Judgment: Romans 2:1-11

“Therefore you have no excuse, O man, every one of you who judges. For in passing judgment on another you condemn yourself, because you, the judge, practice the very same things. We know that the judgment of God rightly falls on those who practice such things. Do you suppose, O man–you who judge those who practice such things and yet do them yourself–that you will escape the judgment of God? Or do you presume on the riches of his kindness and forbearance and patience, not knowing that God’s kindness is meant to lead you to repentance? But because of your hard and impenitent heart you are storing up wrath for yourself on the day of wrath when God’s righteous judgment will be revealed. He will render to each one according to his works: to those who by patience in well-doing seek for glory and honor and immortality, he will give eternal life; but for those who are self-seeking and do not obey the truth, but obey unrighteousness, there will be wrath and fury. There will be tribulation and distress for every human being who does evil, the Jew first and also the Greek, but glory and honor and peace for everyone who does good, the Jew first and also the Greek. For God shows no partiality.”–Romans 2:1-11

Our culture celebrates the idea of not judging others. Non-Christians use this line constantly to tell Christians to back off popular views on sexual immorality, abortion and a host of other sins plaguing the world.

But does God’s Word really say not to judge others? Is that what Paul is getting at in this passage?

There’s a key part to this text, and it’s the same key we find in Matthew 7, when Jesus is talking about judgment. That verse reads:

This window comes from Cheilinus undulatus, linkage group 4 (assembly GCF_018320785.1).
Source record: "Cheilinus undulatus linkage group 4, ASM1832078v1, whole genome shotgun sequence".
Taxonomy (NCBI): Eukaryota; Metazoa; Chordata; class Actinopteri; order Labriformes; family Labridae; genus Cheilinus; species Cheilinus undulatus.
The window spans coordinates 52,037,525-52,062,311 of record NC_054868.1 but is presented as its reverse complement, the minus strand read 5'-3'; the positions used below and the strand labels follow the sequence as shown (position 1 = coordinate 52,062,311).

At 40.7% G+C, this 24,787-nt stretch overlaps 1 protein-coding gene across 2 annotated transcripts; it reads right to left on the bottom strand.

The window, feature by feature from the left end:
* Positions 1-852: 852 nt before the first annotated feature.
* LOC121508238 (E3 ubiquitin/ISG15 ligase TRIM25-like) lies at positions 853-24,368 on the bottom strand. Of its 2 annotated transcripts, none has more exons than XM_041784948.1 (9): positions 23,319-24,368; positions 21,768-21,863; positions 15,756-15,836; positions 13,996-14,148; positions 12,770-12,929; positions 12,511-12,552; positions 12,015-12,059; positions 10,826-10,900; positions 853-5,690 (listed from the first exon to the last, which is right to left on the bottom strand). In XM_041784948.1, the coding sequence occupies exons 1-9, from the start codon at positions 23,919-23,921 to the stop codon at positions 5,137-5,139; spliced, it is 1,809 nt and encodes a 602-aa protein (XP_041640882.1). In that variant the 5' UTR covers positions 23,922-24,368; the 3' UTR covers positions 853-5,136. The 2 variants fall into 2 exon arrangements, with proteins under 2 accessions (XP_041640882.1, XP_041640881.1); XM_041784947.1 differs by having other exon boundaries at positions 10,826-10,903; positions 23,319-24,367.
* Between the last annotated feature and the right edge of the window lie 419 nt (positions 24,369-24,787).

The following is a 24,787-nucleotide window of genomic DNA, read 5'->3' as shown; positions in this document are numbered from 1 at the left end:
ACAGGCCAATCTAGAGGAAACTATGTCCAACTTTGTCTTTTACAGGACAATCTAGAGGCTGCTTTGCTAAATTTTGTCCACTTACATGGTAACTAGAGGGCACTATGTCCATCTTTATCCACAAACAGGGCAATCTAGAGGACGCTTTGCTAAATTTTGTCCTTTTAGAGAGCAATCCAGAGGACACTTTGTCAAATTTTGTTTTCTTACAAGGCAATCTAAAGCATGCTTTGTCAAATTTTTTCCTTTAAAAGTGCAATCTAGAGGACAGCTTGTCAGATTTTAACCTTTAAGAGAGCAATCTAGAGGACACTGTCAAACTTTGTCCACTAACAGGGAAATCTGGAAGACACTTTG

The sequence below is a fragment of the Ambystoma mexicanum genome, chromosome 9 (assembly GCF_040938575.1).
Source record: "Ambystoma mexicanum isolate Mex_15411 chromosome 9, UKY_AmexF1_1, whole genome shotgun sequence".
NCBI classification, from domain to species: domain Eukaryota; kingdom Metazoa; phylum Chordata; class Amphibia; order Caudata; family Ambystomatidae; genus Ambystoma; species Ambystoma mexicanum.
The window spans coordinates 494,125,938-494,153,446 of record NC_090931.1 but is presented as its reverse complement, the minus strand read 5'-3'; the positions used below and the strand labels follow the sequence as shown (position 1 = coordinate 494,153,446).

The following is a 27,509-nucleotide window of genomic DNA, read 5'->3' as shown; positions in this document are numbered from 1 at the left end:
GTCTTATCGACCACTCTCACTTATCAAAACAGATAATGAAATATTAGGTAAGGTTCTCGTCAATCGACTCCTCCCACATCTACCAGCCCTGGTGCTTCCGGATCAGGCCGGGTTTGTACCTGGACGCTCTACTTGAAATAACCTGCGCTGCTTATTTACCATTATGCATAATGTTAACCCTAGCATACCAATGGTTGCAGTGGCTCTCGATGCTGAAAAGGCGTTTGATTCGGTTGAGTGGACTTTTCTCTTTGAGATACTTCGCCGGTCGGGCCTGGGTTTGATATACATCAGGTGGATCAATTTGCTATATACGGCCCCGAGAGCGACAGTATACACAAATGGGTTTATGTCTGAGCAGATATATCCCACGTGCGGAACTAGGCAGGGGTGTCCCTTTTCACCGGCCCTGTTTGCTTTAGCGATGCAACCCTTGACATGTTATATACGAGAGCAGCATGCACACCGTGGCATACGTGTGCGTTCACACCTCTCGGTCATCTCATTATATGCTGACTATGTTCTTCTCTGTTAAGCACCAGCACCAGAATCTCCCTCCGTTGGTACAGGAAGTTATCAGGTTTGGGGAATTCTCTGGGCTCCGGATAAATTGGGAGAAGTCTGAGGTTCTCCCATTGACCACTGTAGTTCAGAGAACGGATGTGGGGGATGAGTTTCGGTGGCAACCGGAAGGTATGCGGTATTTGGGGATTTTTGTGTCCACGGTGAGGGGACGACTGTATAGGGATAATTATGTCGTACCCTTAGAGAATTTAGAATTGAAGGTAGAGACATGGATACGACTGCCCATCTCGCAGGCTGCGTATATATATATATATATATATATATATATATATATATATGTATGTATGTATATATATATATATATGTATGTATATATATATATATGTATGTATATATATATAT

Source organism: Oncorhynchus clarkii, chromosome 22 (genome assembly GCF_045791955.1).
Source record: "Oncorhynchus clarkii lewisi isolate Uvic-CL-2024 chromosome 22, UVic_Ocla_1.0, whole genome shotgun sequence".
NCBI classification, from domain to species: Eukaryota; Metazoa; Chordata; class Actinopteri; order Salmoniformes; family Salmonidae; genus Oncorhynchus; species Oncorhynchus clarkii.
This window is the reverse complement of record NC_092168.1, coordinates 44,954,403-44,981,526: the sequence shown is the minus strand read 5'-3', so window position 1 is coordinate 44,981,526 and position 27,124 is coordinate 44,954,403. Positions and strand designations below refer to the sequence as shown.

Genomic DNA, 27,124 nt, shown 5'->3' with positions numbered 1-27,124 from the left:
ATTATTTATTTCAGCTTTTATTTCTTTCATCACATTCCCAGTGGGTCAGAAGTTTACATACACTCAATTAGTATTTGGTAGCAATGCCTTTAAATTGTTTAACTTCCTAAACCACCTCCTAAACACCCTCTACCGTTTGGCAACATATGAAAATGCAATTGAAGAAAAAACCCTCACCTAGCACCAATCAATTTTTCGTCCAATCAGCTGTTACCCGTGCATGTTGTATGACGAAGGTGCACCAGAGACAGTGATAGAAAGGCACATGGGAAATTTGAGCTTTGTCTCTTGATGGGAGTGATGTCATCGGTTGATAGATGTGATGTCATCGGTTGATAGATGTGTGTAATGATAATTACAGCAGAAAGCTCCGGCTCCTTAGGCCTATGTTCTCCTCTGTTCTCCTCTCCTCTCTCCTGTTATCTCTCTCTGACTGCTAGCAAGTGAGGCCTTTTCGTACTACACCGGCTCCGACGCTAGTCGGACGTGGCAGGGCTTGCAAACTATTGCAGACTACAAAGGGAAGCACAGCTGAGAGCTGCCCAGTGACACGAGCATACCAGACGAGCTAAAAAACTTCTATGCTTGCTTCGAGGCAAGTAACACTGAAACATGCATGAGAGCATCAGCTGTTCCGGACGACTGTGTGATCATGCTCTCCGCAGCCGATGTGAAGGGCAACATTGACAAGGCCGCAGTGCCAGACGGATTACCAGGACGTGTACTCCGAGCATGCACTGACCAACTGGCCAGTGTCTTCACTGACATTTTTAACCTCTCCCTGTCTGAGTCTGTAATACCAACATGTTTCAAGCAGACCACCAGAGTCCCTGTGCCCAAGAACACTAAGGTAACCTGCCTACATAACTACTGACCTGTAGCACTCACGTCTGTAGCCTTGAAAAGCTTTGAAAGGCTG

Judge not, that you be not judged. For with the judgment you pronounce you will be judged, and with the measure you use it will be measured to you. Why do you see the speck that is in your brother’s eye, but do not notice the log that is in your own eye? Or how can you say to your brother, ‘Let me take the speck out of your eye,’ when there is the log in your own eye?  You hypocrite, first take the log out of your own eye, and then you will see clearly to take the speck out of your brother’s eye.”–Matthew 7:1-5

We must “take the log out” first. Paul attacks the popular Pharisaical belief, which the former Pharisee would be familiar with, that being Jewish, that being circumcised and knowing the law made one right with God.

Paul calls out any Jewish reader reading the previous passage calling out a litany of sins who thinks himself better than another because they don’t commit murder or adultery or the other sins he lists.

Paul will soon make it clear that “all have sinned,” and all “fall short” of the glory of God.

So does our own sin keep us from judging others? It does if we don’t acknowledge our own sin.

So how do we judge rightly?

  1. Acknowledge sin and repent. Acknowledge where you fall short, confess sin to the Lord and ask for forgiveness and grace to follow Jesus.
  2. For rebuking Christians: Lovingly confront brothers and sisters in Christ. Let the grace of God make you loving and kind, not arrogant and haughty.
  3. But…be firm. God doesn’t play games with us regarding our sin, and though we ought to speak the truth in love, we better speak the truth.
  4. For calling out non-Christians: Share the gospel. How wicked is it if we tell people they have a problem without giving them the solution?

The gospel of Jesus Christ is the answer for self-righteousness and unrighteousness. His grace melts the hard of both the legalist and those who know how sinful they are. His grace reminds us of our need for Him, whether we are doing “well” or doing “poorly,” because at the end of the day, we are all sinners who need grace.

Share that grace today.

Lord, may we not judge others before judging ourselves. May we let the gospel inform our judging and may we not let our self-righteousness get in the way of sharing the gospel.

God bless,

Neal E.

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How Now Shall I Live?

This is not a political post, though its beginning will make it seem that way. So please, keep reading until the end.

I’ll admit it’s been weird for me in the last two and a half months since Donald Trump won the election and assumed the presidency of the United States. I’ve been angry; I’ve been bitter; I’ve been upset by comments made on both sides of the aisle and by those I consider friends. I never thought politics would affect me the way it has these past few months, but if the president of the country you reside in attacked the profession that pays your rent, you’d be animated, too.